Eminizer, a New Paltz alumni, is one of the founders of the Trans Closet. Xe connected with other volunteers and began organizing in Dr. Dodson’s 2019 Gender Utopia course, but the COVID-19 pandemic slowed their efforts. Beginning in late 2020, the Trans Closet began hosting events with clothes on a smaller scale than the clothing drive that took place on Friday. In addition to popping up to events like the Care Series, the organization has a request service. People reach out via email or Instagram to volunteers who access and distribute clothing and accessories for free via mail or an in-person meetup. In addition to free services, the Trans Closet has a permanent space at the Dutchess County Pride Center in Hopewell Junction, where people can access free clothing and accessories when the Pride Center is open. On the first Saturday each month, Trans Closet volunteers host drop-in hours from 12-3 p.m. and perform mending and alterations on the spot. 

The Trans Closet steps in to cover the costs of gender-affirming attire and aims to access as many people in need across the Hudson Valley. “As soon as we started, we found that the need was enormous. Clothing for trans people is a source of euphoria and joy and excitement,” Eminizer said as silver eyeshadow glittered above hir N95. “It’s also a very basic source of safety. Particularly gender affirming accessories like packers, breast forms and tuck kits that make you more likely to be read as the gender you are.”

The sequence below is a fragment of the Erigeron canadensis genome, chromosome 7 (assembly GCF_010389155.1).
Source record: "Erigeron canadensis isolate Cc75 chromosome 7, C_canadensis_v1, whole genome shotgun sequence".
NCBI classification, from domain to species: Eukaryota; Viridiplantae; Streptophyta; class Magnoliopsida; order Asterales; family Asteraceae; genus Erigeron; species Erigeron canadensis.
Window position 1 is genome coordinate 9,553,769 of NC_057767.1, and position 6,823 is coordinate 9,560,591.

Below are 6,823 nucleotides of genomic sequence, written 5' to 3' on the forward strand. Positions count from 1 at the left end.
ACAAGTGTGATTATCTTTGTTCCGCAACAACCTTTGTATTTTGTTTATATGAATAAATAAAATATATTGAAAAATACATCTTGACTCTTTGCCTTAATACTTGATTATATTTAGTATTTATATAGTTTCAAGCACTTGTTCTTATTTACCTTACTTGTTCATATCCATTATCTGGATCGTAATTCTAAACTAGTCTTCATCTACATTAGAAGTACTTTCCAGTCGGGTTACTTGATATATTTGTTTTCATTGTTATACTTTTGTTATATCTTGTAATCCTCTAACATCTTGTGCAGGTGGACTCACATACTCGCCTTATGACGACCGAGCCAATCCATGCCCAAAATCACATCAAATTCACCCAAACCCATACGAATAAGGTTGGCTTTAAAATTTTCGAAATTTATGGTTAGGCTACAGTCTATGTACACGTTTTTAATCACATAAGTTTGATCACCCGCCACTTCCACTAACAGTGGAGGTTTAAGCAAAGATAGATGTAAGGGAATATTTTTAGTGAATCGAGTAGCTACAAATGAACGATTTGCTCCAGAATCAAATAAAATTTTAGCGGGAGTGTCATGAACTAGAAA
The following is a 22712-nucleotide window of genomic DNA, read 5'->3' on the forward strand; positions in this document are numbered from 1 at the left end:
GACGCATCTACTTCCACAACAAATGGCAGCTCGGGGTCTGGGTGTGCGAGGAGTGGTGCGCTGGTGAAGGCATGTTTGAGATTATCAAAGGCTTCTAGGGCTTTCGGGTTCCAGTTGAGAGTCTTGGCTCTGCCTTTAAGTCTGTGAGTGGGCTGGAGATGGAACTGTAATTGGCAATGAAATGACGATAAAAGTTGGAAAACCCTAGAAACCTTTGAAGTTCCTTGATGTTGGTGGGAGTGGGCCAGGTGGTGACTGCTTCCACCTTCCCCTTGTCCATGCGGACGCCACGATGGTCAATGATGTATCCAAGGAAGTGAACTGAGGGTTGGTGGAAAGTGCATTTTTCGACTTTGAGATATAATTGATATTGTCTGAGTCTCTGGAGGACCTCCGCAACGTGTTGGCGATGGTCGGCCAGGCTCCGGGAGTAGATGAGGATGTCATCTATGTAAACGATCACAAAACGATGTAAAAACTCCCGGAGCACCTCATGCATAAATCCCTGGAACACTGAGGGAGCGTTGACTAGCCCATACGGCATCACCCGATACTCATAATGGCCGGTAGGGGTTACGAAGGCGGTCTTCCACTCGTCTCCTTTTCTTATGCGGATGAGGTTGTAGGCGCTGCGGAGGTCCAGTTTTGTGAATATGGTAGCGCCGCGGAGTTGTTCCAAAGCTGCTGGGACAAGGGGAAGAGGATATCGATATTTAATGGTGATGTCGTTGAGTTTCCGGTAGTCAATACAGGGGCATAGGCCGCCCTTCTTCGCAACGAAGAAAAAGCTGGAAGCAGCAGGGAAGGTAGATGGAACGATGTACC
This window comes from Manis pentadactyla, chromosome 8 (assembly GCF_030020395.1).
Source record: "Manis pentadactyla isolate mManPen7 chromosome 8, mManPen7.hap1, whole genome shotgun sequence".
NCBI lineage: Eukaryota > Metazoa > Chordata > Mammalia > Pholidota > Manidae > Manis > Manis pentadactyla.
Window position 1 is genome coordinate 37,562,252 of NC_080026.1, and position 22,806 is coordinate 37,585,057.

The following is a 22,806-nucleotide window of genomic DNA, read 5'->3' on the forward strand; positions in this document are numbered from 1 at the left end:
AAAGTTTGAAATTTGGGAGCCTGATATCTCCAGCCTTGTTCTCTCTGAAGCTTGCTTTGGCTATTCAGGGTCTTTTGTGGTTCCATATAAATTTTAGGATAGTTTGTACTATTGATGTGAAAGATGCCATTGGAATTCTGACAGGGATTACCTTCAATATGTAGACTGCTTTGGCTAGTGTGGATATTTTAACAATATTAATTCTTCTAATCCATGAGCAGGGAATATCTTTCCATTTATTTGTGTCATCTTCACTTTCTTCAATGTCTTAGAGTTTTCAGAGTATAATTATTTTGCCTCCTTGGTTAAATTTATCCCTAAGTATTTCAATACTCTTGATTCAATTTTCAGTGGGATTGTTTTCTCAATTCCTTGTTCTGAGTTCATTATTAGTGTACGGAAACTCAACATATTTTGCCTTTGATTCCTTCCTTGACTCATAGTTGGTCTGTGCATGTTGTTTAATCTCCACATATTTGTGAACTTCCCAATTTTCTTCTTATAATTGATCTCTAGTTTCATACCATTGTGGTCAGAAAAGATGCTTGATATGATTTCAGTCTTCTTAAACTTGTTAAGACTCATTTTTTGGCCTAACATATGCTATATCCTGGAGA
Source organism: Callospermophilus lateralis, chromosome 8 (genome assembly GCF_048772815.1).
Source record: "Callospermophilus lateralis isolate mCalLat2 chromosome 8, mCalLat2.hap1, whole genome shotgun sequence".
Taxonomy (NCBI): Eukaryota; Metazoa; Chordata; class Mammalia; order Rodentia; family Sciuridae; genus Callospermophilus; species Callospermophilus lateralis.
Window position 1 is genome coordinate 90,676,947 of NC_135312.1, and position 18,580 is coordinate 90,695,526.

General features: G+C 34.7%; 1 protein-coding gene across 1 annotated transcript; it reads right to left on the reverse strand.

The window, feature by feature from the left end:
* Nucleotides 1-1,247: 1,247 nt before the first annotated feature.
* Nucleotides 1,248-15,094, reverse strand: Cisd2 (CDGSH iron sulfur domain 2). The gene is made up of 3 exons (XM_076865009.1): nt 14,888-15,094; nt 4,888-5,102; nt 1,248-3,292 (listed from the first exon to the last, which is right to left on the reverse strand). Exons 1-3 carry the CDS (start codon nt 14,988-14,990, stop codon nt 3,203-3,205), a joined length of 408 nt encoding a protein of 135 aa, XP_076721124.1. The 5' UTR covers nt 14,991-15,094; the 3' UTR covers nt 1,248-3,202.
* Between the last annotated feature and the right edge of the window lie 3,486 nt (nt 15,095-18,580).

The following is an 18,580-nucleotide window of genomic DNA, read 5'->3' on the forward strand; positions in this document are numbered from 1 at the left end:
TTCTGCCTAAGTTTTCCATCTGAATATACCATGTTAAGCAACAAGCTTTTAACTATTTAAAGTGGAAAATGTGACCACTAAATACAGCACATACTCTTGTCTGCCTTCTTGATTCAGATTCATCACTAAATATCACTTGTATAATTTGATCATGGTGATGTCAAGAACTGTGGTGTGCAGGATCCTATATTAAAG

“When you are a trans person who is newly starting to move through the world as yourself, a whole new wardrobe is a ridiculous expense. Even if you think about buying new clothes for the season, or if your body changes size that can be hundreds of dollars for things that will get you through a few years,” said Eminizer. “Another thing we try to do is help people build their wardrobes so that every day they can wear something that they like, and they can present consistently as the person that they are in a way that not only makes them happy and helps them connect with other trans people but also keeps their bodies physically safe.”

Dr. Dodson said, “We have a huge queer community on our campus. And we need more for them. We need more resources, more support. We need more resources in WGSS so that we can maintain these spaces and these commitments to these groups.” 

The Chair of the WGSS department Dr. Karl Bryant said a Queer Resource Center would be an important addition to campus. “A center that is part of student services, that is a safe space that students or any member of the campus community can go to get information to find resources,” he said. “It would be like a clearinghouse that would do programming, support organizations and all kinds of initiatives like this.” LGBTQ+ Centers exist in U.S. colleges like Cornell and Vassar, but SUNY New Paltz does not have one. 

Organizer Ann O’Brien said, “When I started coming and getting things from trans closet, I wasn’t openly trans. The impact is seeing adults and people who are happy and alive and have things and then being like, ‘Oh, I can do that and get that care.’ It’s great. It’s also community.”

As I left the event, Eminizer presented Dr. Dodson with a friendship bracelet. “I make them for every organizer I work with,” xe said before Dr. Dodson threw their clipboard to the floor and wrapped hir in a hug.

Dr. Bryant said, “The work that they’re doing is lifesaving work. This is what keeps trans people alive.”

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About Lilly Sabella 58 Articles
Lilly Sabella is a third-year student from Queens, NY. This is her first semester as Features Editor and her fifth semester on The Oracle. Previously, she served as News Editor. You can reach her by emailing and read more of her writing on Substack at